Food Consumption, Paternalism and Economic Policy
The thesis consists of a summary and four papers, concerned with food consumption, behavior associated with overconsumption of food and analysis of the economic policy reforms designed to improve health. Paper [I] estimates a hedonic price model on breakfast cereal, crisp bread and potato product data. The purpose is to examine the marginal implicit prices for food characteristics associated with health. A trade-off exists between health and taste. For instance, sugar, salt and fat are tasty but can be unhealthy if overconsumed; whereas fiber is unhealthy if underconsumed. If the marginal implicit price for sugar is negative, consumers value health over its taste. Our results are the marginal implicit price for sugar is negative for breakfast cereals and crisp bread—consumers value health over the taste of sugar. For salt, we find the opposite—a positive marginal implicit price, suggesting people value its taste over health. For fat, we find a negative marginal implicit price of fat in breakfast cereals and potato products containing salt, whereas we find a positive marginal implicit price of fat in hard bread and potato products that contain no salt. For the one healthy characteristic, fiber, we find a negative marginal implicit price in breakfast cereals and a positive implicit price in hard bread. Paper [II] uses a general equilibrium model to derive the optimal policy if people overconsume unhealthy food due to self-control problems. Individuals lacking self-control have a preference for immediate gratification, at the expense of future health. We show the optimal policy to help individuals with self-control problems to behave rationally is a combination of subsidies for the health capital stock and the physical capital stock. Paper [III] estimates a demand system for grain consumption based on household panel data and detailed product characteristics, and simulate the effect on grain consumption of economic policy reforms designed to encourage a healthier grain diet. Our results imply it is more cost-efficient to subsidize the fiber content than to subsidize products rich in fiber given the goal to increase the fiber intake of the average Swedish household. Our results also imply subsidies alone give rise to an increase in fiber, and to other unhealthy nutrients. Also, subsidies alone have negative effects on the budget. We therefore simulate the effect of policy reforms in which the subsidies are funded either by taxes on the content of unhealthy nutrients or by taxes on products that are overconsumed. Our results suggest that price instruments need to be substantial to change consumption. For instance, removing the VAT on products rich in fiber has little effect on consumption. Paper [IV] explores habit persistence in breakfast cereal purchases. To perform the analysis, we use a mixed multinomial logit model, on household panel data on breakfast cereal purchases. If habit persistence in consumption is strong, short and long-run responses to policy reforms will differ. Our results are breakfast cereal purchases are strongly associated with habit persistence. Our results also imply preferences for breakfast cereals are heterogeneous over households and the strength of habit persistence is similar over educational and income groups.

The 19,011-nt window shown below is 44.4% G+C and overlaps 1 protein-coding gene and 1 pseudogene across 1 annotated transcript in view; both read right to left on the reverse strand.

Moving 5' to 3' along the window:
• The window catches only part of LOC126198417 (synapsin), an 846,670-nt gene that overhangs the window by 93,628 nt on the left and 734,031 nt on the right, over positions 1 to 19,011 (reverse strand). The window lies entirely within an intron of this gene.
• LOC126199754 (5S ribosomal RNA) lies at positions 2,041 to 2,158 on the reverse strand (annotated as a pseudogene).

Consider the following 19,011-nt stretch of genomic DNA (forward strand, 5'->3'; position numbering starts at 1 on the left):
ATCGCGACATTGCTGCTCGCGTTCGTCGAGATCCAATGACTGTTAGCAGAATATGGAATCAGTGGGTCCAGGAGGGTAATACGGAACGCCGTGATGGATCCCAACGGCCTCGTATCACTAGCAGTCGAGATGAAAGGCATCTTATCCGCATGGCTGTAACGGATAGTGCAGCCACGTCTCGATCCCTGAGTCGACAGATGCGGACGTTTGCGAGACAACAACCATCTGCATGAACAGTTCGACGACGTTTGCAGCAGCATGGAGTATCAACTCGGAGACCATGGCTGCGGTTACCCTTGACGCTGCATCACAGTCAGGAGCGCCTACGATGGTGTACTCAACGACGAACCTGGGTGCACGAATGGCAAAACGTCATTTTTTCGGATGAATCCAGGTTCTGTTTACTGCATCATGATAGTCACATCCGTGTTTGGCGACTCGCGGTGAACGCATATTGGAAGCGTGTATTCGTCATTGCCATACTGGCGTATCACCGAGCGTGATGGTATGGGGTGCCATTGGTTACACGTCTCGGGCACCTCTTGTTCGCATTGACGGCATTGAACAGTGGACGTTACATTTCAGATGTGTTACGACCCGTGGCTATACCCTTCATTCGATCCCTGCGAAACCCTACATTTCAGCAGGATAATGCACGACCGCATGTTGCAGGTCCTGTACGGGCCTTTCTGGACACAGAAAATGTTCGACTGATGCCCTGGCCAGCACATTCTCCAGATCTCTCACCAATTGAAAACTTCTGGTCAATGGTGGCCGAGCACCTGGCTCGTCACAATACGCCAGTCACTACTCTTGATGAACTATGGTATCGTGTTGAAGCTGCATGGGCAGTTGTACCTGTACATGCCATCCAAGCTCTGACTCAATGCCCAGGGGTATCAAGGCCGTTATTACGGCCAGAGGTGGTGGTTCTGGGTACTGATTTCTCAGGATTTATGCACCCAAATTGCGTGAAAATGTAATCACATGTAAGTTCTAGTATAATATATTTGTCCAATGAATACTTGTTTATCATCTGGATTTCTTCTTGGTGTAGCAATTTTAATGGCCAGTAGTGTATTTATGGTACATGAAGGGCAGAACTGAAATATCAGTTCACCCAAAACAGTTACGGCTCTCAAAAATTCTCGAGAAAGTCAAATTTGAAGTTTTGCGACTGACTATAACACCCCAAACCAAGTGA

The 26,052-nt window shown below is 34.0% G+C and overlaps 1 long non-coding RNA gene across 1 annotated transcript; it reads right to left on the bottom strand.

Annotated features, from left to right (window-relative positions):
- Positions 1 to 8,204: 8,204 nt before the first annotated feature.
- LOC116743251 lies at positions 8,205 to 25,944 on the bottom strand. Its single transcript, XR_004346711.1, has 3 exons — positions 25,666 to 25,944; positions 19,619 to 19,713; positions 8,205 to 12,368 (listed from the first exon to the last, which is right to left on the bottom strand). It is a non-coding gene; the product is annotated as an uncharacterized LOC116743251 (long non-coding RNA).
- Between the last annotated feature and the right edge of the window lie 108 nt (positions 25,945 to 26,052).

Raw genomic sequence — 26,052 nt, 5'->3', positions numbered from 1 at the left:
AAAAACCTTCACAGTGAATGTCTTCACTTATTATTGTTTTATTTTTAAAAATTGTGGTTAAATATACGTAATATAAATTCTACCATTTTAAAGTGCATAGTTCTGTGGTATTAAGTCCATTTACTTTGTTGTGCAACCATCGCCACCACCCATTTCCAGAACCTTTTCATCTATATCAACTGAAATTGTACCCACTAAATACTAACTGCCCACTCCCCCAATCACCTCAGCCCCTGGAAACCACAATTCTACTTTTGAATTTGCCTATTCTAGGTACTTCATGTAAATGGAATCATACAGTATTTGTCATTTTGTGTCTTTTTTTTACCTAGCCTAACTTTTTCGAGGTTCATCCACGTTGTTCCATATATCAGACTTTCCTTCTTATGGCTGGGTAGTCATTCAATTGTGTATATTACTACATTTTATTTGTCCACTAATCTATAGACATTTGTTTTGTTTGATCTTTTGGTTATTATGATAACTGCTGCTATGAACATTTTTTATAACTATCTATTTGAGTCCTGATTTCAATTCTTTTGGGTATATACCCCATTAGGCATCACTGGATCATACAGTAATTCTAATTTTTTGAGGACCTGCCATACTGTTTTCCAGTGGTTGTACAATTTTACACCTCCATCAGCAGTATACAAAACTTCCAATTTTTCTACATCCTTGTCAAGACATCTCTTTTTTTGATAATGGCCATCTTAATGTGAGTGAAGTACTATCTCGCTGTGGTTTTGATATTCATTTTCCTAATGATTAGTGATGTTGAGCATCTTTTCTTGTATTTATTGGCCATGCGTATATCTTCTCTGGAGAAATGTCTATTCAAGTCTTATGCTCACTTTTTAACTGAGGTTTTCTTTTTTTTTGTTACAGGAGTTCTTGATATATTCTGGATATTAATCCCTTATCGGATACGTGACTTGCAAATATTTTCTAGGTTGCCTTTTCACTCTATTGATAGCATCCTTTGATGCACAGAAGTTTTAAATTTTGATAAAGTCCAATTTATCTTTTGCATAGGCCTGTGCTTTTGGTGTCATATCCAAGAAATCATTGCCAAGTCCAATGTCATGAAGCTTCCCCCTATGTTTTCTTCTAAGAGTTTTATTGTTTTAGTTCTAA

|Date of creation:||15 May 2008|
|Contact details of provider:|| Postal: Department of Economics, Umeå University, S-901 87 Umeå, Sweden|
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Web page: http://www.econ.umu.se/
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References listed on IDEAS
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- Kenkel, Donald S. & Manning, Willard, 1999. "Economic evaluation of nutrition policy: Or, there's no such thing as a free lunch," Food Policy, Elsevier, vol. 24(2-3), pages 145-162, May.
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